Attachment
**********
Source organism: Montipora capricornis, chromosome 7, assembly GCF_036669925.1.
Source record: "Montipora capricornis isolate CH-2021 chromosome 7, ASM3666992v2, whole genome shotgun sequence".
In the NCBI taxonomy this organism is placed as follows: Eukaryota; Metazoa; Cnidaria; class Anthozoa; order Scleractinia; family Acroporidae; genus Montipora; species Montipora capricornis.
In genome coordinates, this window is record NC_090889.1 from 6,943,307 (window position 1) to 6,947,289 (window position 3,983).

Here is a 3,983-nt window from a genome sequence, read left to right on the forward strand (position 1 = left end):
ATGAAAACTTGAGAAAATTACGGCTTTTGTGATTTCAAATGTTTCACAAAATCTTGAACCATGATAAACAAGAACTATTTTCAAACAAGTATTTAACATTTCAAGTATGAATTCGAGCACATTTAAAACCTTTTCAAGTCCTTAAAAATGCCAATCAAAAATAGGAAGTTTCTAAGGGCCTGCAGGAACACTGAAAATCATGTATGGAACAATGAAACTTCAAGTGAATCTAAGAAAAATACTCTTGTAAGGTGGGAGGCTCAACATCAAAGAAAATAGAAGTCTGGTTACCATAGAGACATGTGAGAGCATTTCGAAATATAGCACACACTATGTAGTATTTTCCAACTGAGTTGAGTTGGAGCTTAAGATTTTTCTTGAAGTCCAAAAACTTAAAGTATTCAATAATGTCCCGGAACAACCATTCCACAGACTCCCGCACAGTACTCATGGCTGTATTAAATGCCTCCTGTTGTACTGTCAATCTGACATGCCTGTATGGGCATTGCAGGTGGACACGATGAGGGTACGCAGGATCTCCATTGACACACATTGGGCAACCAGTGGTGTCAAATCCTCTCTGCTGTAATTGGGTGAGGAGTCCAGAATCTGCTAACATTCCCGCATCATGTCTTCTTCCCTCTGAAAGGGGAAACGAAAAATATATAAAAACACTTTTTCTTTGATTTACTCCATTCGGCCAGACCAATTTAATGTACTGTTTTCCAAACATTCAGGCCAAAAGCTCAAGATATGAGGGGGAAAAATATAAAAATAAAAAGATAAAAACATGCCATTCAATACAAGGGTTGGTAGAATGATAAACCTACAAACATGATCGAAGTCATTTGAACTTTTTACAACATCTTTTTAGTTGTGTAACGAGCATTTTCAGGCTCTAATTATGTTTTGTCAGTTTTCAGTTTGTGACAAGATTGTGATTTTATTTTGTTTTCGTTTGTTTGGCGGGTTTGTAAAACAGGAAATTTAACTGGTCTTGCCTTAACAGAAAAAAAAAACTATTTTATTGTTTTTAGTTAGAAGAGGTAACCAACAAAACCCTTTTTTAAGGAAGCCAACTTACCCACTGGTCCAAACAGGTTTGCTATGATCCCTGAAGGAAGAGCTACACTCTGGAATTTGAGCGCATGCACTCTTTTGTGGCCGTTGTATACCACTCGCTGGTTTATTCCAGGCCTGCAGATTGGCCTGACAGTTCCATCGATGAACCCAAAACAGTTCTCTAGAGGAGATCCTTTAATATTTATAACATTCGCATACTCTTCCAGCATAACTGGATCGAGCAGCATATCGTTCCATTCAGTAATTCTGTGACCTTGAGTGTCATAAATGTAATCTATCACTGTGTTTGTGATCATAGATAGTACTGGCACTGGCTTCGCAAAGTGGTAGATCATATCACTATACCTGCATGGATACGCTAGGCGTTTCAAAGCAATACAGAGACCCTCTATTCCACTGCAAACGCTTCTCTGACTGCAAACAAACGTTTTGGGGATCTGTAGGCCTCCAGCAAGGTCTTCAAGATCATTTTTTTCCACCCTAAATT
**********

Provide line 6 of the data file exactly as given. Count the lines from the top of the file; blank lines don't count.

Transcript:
ATGAAAACTTGAGAAAATTACGGCTTTTGTGATTTCAAATGTTTCACAAAATCTTGAACCATGATAAACAAGAACTATTTTCAAACAAGTATTTAACATTTCAAGTATGAATTCGAGCACATTTAAAACCTTTTCAAGTCCTTAAAAATGCCAATCAAAAATAGGAAGTTTCTAAGGGCCTGCAGGAACACTGAAAATCATGTATGGAACAATGAAACTTCAAGTGAATCTAAGAAAAATACTCTTGTAAGGTGGGAGGCTCAACATCAAAGAAAATAGAAGTCTGGTTACCATAGAGACATGTGAGAGCATTTCGAAATATAGCACACACTATGTAGTATTTTCCAACTGAGTTGAGTTGGAGCTTAAGATTTTTCTTGAAGTCCAAAAACTTAAAGTATTCAATAATGTCCCGGAACAACCATTCCACAGACTCCCGCACAGTACTCATGGCTGTATTAAATGCCTCCTGTTGTACTGTCAATCTGACATGCCTGTATGGGCATTGCAGGTGGACACGATGAGGGTACGCAGGATCTCCATTGACACACATTGGGCAACCAGTGGTGTCAAATCCTCTCTGCTGTAATTGGGTGAGGAGTCCAGAATCTGCTAACATTCCCGCATCATGTCTTCTTCCCTCTGAAAGGGGAAACGAAAAATATATAAAAACACTTTTTCTTTGATTTACTCCATTCGGCCAGACCAATTTAATGTACTGTTTTCCAAACATTCAGGCCAAAAGCTCAAGATATGAGGGGGAAAAATATAAAAATAAAAAGATAAAAACATGCCATTCAATACAAGGGTTGGTAGAATGATAAACCTACAAACATGATCGAAGTCATTTGAACTTTTTACAACATCTTTTTAGTTGTGTAACGAGCATTTTCAGGCTCTAATTATGTTTTGTCAGTTTTCAGTTTGTGACAAGATTGTGATTTTATTTTGTTTTCGTTTGTTTGGCGGGTTTGTAAAACAGGAAATTTAACTGGTCTTGCCTTAACAGAAAAAAAAAACTATTTTATTGTTTTTAGTTAGAAGAGGTAACCAACAAAACCCTTTTTTAAGGAAGCCAACTTACCCACTGGTCCAAACAGGTTTGCTATGATCCCTGAAGGAAGAGCTACACTCTGGAATTTGAGCGCATGCACTCTTTTGTGGCCGTTGTATACCACTCGCTGGTTTATTCCAGGCCTGCAGATTGGCCTGACAGTTCCATCGATGAACCCAAAACAGTTCTCTAGAGGAGATCCTTTAATATTTATAACATTCGCATACTCTTCCAGCATAACTGGATCGAGCAGCATATCGTTCCATTCAGTAATTCTGTGACCTTGAGTGTCATAAATGTAATCTATCACTGTGTTTGTGATCATAGATAGTACTGGCACTGGCTTCGCAAAGTGGTAGATCATATCACTATACCTGCATGGATACGCTAGGCGTTTCAAAGCAATACAGAGACCCTCTATTCCACTGCAAACGCTTCTCTGACTGCAAACAAACGTTTTGGGGATCTGTAGGCCTCCAGCAAGGTCTTCAAGATCATTTTTTTCCACCCTAAATT